That night, Wiemer spoke to both teens on the phone. Astounded by their tenacity and bravery, she decided their story had to be put to paper. “I knew immediately that I was going to fictionalize this story,” she told Kveller by e-mail. “From the start, this book wasn’t meant to be about the real teens, but a broad view of the impact an assignment like this has on students, a class, a school, a community, and even the world.”
The result is “The Assignment,” which was published this summer by Delacorte Press. It is a riveting emotional read, and an urgent one. It tells the story of two teens, Cade and Logan, who stand up against a similar assignment, in a school that is all-white and non-Jewish: “a reflection of the schools the real teens attended, and one that I visited in the area,” Wiemer explains.
It’s a page-turner that explores the points of view of Cade, Logan and the other students in the class. The book demonstrates how teachers can inadvertently water the already-existing seeds of intolerance in students’ hearts — thanks to assignments like this one, and, as Wiemer mentions in the book’s acknowledgments, similar ones across the country.
At a time when antisemitism and intolerance are rising in this country, when white supremacist organizations and conspiracy theorists are receiving encouragement from those in high office, “The Assignment” is a reminder of the responsibility we all have to call out injustice wherever we see it.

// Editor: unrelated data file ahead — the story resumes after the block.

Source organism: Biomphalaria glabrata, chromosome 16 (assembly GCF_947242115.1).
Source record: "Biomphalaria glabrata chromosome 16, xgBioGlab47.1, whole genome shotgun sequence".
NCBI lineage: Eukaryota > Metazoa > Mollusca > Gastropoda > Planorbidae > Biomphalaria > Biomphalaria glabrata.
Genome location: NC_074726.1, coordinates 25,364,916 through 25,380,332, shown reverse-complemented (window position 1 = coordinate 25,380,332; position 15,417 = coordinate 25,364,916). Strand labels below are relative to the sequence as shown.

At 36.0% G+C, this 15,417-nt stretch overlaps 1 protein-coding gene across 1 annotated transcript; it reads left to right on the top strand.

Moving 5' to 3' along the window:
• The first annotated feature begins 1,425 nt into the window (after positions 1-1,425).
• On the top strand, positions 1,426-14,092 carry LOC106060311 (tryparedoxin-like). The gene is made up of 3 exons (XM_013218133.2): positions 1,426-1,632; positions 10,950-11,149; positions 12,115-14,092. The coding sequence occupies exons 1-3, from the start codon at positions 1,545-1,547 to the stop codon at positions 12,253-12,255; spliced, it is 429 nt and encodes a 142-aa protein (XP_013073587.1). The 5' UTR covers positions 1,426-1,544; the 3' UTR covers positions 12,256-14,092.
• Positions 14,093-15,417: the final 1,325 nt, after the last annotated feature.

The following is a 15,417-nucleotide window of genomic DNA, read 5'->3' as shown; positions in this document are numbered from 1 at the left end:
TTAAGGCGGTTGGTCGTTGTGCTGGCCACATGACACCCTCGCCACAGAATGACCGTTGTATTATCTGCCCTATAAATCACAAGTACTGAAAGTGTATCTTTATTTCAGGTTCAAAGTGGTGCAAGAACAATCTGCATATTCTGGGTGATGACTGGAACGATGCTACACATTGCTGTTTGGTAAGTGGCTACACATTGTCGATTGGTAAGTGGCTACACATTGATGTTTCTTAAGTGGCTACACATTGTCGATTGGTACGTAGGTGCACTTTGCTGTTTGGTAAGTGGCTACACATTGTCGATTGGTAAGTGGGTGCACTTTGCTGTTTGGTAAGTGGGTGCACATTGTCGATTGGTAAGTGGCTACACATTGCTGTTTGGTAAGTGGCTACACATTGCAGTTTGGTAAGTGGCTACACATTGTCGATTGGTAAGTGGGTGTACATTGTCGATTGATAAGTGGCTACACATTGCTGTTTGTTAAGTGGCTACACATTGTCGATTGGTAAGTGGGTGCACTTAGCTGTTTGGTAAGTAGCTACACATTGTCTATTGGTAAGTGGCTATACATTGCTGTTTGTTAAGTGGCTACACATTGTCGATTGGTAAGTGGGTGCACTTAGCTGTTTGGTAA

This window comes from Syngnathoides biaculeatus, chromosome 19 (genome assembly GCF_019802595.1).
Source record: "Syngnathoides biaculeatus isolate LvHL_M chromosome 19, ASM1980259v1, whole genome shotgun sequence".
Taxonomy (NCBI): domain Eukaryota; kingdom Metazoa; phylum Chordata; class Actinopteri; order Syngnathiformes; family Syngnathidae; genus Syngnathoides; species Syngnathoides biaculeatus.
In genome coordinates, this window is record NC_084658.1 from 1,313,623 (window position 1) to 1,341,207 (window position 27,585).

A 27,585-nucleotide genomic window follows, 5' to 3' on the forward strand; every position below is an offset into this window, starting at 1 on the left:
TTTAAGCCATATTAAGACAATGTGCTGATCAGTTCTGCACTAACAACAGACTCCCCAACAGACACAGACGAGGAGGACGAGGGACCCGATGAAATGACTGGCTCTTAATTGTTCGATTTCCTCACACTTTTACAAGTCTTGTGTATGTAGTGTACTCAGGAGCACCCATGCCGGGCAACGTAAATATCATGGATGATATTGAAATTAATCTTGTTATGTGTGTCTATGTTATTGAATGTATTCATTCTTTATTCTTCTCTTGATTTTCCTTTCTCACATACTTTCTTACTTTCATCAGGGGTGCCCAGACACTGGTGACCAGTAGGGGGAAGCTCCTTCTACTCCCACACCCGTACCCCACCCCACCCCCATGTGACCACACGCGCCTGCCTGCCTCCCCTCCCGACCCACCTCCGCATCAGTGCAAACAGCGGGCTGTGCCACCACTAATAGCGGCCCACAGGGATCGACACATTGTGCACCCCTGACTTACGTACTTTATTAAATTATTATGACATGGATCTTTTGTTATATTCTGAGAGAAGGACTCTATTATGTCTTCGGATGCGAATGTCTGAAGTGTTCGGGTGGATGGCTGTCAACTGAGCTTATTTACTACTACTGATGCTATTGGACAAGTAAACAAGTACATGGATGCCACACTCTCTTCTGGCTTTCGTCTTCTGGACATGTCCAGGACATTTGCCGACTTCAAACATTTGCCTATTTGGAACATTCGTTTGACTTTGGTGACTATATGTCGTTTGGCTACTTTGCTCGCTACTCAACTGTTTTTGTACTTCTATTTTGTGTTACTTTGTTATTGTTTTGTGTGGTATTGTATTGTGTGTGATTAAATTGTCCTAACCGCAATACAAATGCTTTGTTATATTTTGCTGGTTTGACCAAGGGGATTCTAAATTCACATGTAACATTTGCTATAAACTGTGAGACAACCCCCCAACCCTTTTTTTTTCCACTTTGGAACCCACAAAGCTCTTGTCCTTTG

This must-read book is also a tale about identity, love and loyalty. The way the families of these fictional teens stand behind them shows how much we can accomplish by encouraging our kids to fight for what’s right — even if it comes at a personal cost.
I spoke to Wiemer about how her Jewish identity influenced the writing of the book, how her 20-plus years of teaching experience helped shaped it, and what she hopes readers will take from it.
Kveller: How did your experience growing up Jewish in non-Jewish spaces influence writing this book?
Wiemer: Writing this novel brought back memories of antisemitic incidents I experienced in my youth. Some took place out of ignorance and some from deep-seated beliefs. I drew upon those emotions — the fear, feeling like an outsider in my own school and community — and utilized them as motivation to show the impact of antisemitism and all forms of hate on society.